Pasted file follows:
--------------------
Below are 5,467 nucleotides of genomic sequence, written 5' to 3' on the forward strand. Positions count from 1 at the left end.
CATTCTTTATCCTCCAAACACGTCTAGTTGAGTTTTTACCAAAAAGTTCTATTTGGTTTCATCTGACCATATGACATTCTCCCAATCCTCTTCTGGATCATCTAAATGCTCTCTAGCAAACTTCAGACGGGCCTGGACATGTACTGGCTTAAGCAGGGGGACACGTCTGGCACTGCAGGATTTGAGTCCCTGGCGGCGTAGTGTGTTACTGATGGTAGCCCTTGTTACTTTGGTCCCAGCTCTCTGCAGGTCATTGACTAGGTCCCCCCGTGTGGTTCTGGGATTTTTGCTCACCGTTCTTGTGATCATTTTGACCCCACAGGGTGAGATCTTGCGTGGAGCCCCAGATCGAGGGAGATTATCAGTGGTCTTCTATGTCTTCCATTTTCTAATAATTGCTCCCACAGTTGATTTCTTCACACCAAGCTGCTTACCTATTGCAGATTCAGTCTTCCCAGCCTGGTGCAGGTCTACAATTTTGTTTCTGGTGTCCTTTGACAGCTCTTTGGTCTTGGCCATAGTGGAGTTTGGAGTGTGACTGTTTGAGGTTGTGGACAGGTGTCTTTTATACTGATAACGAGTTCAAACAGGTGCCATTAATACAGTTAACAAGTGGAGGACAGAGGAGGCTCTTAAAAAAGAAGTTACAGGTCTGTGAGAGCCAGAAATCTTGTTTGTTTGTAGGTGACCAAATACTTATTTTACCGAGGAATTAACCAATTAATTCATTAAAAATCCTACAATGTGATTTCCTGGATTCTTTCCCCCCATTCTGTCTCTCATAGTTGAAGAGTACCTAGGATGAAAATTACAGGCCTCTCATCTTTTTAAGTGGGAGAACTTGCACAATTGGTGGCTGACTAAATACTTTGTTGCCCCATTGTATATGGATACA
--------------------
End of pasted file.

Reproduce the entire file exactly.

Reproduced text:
Below are 5,467 nucleotides of genomic sequence, written 5' to 3' on the forward strand. Positions count from 1 at the left end.
CATTCTTTATCCTCCAAACACGTCTAGTTGAGTTTTTACCAAAAAGTTCTATTTGGTTTCATCTGACCATATGACATTCTCCCAATCCTCTTCTGGATCATCTAAATGCTCTCTAGCAAACTTCAGACGGGCCTGGACATGTACTGGCTTAAGCAGGGGGACACGTCTGGCACTGCAGGATTTGAGTCCCTGGCGGCGTAGTGTGTTACTGATGGTAGCCCTTGTTACTTTGGTCCCAGCTCTCTGCAGGTCATTGACTAGGTCCCCCCGTGTGGTTCTGGGATTTTTGCTCACCGTTCTTGTGATCATTTTGACCCCACAGGGTGAGATCTTGCGTGGAGCCCCAGATCGAGGGAGATTATCAGTGGTCTTCTATGTCTTCCATTTTCTAATAATTGCTCCCACAGTTGATTTCTTCACACCAAGCTGCTTACCTATTGCAGATTCAGTCTTCCCAGCCTGGTGCAGGTCTACAATTTTGTTTCTGGTGTCCTTTGACAGCTCTTTGGTCTTGGCCATAGTGGAGTTTGGAGTGTGACTGTTTGAGGTTGTGGACAGGTGTCTTTTATACTGATAACGAGTTCAAACAGGTGCCATTAATACAGTTAACAAGTGGAGGACAGAGGAGGCTCTTAAAAAAGAAGTTACAGGTCTGTGAGAGCCAGAAATCTTGTTTGTTTGTAGGTGACCAAATACTTATTTTACCGAGGAATTAACCAATTAATTCATTAAAAATCCTACAATGTGATTTCCTGGATTCTTTCCCCCCATTCTGTCTCTCATAGTTGAAGAGTACCTAGGATGAAAATTACAGGCCTCTCATCTTTTTAAGTGGGAGAACTTGCACAATTGGTGGCTGACTAAATACTTTGTTGCCCCATTGTATATGGATACA